Are you looking to take on a new fantasy challenge? Getting tired of the running back rotations of the NFL? Or, Do you simply love college football? I’m here today to give you the rundown on how fun and competitive the world of college fantasy football is to its thousands of users.
I’ll give you a rundown on the player pools and the different directions you can take in increasing or decreasing its size, what positions matter the most from week to week, and different draft strategies you can use from year to year. I’ll also mention preferable point systems and which players you should target earlier in drafts than others.
Ready to give College Fantasy Football a go? Head on over to Fantrax.com to see what it’s all about.
How College Fantasy Football Works
Just like traditional fantasy football, you begin your season with a draft that takes place in either July or August. The rosters in a basic league will consist of 16 to 18 players in which your starting positions would consist of 1 quarterback, two running backs, three receivers, one tight end, one flex player, one team defense, and one kicker. Your bench consists of five or six players.
The college fantasy football player pool is a divisive subject among CFF users. While I myself and many other users take advantage of all 130 college football teams, there are some who use only the 58 teams that are considered Power Five with the inclusion of Notre Dame.
Scoring systems are up to the league commissioner. The basic scoring system works like a basic NFL fantasy league (No PPR, 4-pt. touchdown passes, 1 pt. per 25 passing yards, etc.). Most player rankings for college fantasy football are done using half or full PPR point systems given the direction that the fantasy sport has taken.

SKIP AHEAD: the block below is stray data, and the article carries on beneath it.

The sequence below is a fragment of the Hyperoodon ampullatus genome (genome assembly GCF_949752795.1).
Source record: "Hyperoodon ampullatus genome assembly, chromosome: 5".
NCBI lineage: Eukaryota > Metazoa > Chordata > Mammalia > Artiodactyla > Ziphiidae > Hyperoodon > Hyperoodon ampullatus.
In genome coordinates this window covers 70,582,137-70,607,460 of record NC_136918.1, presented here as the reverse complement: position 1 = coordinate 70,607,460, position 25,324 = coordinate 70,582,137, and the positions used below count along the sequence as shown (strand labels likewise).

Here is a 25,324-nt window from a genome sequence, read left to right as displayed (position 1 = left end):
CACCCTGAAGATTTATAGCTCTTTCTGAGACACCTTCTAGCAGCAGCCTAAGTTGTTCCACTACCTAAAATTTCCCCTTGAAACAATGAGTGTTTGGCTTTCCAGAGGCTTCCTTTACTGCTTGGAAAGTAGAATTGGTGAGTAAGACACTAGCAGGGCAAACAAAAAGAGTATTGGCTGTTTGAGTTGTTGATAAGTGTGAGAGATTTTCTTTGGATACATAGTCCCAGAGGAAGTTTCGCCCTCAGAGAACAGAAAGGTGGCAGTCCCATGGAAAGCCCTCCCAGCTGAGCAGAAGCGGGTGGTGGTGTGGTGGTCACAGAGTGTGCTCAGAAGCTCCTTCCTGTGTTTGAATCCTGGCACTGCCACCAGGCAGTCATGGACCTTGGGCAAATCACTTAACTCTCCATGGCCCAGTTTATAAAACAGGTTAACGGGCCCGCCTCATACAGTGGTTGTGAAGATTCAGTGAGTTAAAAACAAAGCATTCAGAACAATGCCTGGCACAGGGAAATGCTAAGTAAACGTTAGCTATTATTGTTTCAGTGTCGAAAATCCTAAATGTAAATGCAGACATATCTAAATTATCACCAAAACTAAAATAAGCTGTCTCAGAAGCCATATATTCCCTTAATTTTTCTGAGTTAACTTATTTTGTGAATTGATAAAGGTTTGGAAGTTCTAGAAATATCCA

What Makes it Different From NFL
Obviously, the player pool is a lot larger. In the NFL your team may consist of several starters as well as handcuffs for prominent players such as Tevin Coleman and Devonta Freeman. In college fantasy football, handcuff players don’t matter as much because you can acquire another starting player to fill that roster spot. Although this may turn away some NFL Fantasy users, I assure you’ll find it far less annoying to have a player you know will play rather than a just-in-case player.
The player pool is also for more system driven in college fantasy football than in the NFL. In the NFL, you have top flight names at the top of draft boards every year because they’re proven and successful. In college, you have several big names to pick from but also names of guys who haven’t played a down at the FBS level. Gage Gubrud of Washington State is considered a top-10 option at quarterback already but has yet to play a snap at Washington State. Boston College is a school that consistently produces running backs and Texas Tech is a school that always has a stellar option at wide receiver. If you know the system, you know which players to take.
Wide Receiver is a position that is far less consistent in college fantasy football. In NFL, you can almost assure that Odell Beckam Jr., Julio Jones, and Deandre Hopkins are going to finish in the top-five in receiving yards every year. In college, a receiver can have an elite level season and follow it up with a dud. This is why knowing your systems and utilizing the waiver wire are key.
Drafting for College Fantasy Football
Much like in NFL fantasy, skill players such as running backs and wide receivers often go in the early rounds. But, quarterbacks are often taken in the first round as compared to the NFL where there is maybe one ever taken in the earlier rounds. The best players on the board over the past several seasons have been quarterbacks and even this year the top pick in most drafts is likely Houston quarterback D’Eriq King.
Things like kickers and defenses do not matter as much in college fantasy football compared to NFL fantasy. I never draft a defense. Defenses can be picked up from week to week based on favorable matchups as compared to NFL where a slack defense can land you negative points. Unless a kicker boots in field goals from 50+ yards, I don’t even bother taking one until the final round if at all. You could use the extra roster spot if you’re choosing between two players and when week one comes around you can make the decision on which to drop them.